Football fans and fellow broadcasters are among admirers posting salutes to legendary sportscaster Jim Brandstatter, whose three decades as the Detroit Lions' radio voice end abruptly with a termination decision delivered by phone.
After he tweeted news of WJR's sudden dismissal Tuesday morning, the 68-year-old saw how widely respected and even beloved he is.
"Jim, you’re a legend that is loved," tweets Fox 2 newsman Roop Raj. "Your voice is and will always be synonymous with Lions broadcasts."
"Wow. Just wow. I’ve always been one of your biggest fans," comments Roberta Jasina, a reporter and anchor at the region's other main news station, WWJ.
From WXYZ, anchor-reporter Carolyn Clifford posts: "Jim was and is simply one of the best ever in the Lions Broadcast booth. He will be dearly missed!"
This e-hug is from a 23-year veteran of WDIV:
Hats off to @jimbrandstatter -- handling a nasty situation with a lot of class.— Devin Scillian (@DevinScillian) July 10, 2018
Here's another, coming from a Metro Detroit communication firm co-owner whose career started in studios:
.@jimbrandstatter doing Lions games was a role model of work ethic for an aspiring broadcaster. Remember him in '86 doing a Michigan Saturday night game at Hawaii, recording the Michigan Replay TV show there then flying to Pittsburgh in time for 1pm Sunday Lions kickoff.— Matt Friedman (@mattfrieds) July 10, 2018
And these are among hundreds of other tributes
What!?!?!?!? You are the Ernie Harwell for Lions football on the radio. This is terrible. We love you Brandy. What can fans do to reverse this decision.— robert wedge (@wedgeCRNA) July 10, 2018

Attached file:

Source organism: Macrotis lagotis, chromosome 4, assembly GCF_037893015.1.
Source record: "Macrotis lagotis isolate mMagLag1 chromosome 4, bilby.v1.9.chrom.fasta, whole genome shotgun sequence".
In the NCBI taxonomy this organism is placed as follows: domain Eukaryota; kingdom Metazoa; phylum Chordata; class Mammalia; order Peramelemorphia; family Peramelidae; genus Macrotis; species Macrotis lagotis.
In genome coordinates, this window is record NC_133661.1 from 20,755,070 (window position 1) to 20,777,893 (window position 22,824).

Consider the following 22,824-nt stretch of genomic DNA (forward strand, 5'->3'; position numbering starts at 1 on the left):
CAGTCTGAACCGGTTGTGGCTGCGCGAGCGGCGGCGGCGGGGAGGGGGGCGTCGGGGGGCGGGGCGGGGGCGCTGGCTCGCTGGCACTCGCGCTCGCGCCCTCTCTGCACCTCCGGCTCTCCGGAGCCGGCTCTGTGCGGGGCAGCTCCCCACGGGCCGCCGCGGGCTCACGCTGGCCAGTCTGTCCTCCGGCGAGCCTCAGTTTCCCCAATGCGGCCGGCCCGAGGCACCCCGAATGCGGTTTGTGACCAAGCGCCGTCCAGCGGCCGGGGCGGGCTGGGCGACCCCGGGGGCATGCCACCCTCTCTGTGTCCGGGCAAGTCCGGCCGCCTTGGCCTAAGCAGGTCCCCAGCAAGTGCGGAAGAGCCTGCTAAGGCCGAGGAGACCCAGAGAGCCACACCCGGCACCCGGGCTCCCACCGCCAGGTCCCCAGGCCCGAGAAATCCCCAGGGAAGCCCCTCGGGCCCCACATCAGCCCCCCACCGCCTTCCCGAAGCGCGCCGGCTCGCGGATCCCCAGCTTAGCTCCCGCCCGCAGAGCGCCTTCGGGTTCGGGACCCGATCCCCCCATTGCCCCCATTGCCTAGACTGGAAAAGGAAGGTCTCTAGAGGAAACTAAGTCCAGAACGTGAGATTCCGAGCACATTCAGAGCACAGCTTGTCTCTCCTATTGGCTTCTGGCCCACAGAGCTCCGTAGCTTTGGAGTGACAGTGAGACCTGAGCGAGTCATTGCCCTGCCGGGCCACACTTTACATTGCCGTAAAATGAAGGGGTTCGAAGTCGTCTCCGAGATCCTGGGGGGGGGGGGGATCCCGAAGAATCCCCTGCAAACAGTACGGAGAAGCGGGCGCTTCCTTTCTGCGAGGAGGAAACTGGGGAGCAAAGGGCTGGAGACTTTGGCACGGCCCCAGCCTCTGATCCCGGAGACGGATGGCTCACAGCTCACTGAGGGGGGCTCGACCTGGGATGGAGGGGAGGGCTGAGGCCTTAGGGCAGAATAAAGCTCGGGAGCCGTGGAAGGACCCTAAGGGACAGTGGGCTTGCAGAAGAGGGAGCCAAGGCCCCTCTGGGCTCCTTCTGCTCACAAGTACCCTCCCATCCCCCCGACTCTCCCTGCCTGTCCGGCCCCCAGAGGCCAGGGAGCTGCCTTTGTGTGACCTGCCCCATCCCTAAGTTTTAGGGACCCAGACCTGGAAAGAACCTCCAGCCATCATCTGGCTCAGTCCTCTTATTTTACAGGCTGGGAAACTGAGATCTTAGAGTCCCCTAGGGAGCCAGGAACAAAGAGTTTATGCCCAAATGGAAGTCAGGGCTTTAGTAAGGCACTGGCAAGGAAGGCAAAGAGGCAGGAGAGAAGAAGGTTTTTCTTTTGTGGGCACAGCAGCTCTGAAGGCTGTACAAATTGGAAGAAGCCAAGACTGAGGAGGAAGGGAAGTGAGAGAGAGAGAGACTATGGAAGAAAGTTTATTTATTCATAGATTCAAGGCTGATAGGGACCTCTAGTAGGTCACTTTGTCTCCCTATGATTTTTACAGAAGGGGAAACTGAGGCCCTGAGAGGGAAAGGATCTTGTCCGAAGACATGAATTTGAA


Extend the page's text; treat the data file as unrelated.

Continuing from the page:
Going to miss you on the broadcasts, Mr. Brandstatter. One of the best around for sure.— Brian Earl Spliner (@BrianEarlSpline) July 10, 2018
You are a class act and will be missed Jim. I can’t even fathom what it will be like listening to the broadcast without you. God bless you and I can’t wait to hear you call our beloved Wolverines.— John Popovits (@The_Johnny_Pop) July 10, 2018
Original article, Tuesday morning:
Jim Brandstatter, the voice of Detroit Lions radio for 31 years, is fired by WJR-AM. He'll be replaced by former Lions player Lomas Brown, The Detroit News reports.
He got the word by phone Tuesday morning. "You’re expecting a little more than that. I’ve been doing this for 31 years," he tells sportswriter Angelique Chengelis.
His contract runs until 2021, she reports, and the station presumably must pay his salary until then.
Brandstatter broke the news on Twitter, where his post earns more than 2,100 "likes" and over 600 supportive comments.
A quick heads up guys. This morning, WJR let me know they were going a different direction and terminated me from their Lions broadcasts. I had a great run of 31 years. I can’t thank Lion fans enough for spending time with me on all those Sundays. #ILoveDetroit #OnePride— Jim Brandstatter (@jimbrandstatter) July 10, 2018
One fan calls him "the Ernie Harwell of Lions football on radio." (A sampling of other salutes is below.)
Brandstatter, 68, lives in Commerce Township with Robbie Timmons, who retired as a WXYZ anchor in 2010.
He played three varsity seasons as an offensive tackle for the University of Michigan, where he graduated in 1972.
The broadcast veteran has done color analysis at UM games since 1979 and hosted "Inside Michigan Football" telecasts since 2008, an online biography says. His two-volume "Tales from Michigan Stadium" was published in 2002 and 2005.
Here are more online salutes:
This is a loss for the Lions and their fans— Larry Lage (@LarryLage) July 10, 2018
This is a sad day. Sorry to hear this news, Jim. I have always enjoyed listening to you. Keep the faith.— Arthur J. Regner (@ArthurJRegner) July 10, 2018
Craziness, it's been great having you as part of our Lions consciousness for, well, most of our lives.— Kent Lee Platte (@MathBomb) July 10, 2018
The future is in Podcasts and Periscope anyway. Offer your commentary and game calling from your mancave and stream it on Periscope.— JM (@JonEMay1) July 10, 2018
@wjrradio is making a big mistake. Anyone who lasts 31 years behind the microphone has earned the right to decide when to back away from it.— BC_1957 (@BC_1957) July 10, 2018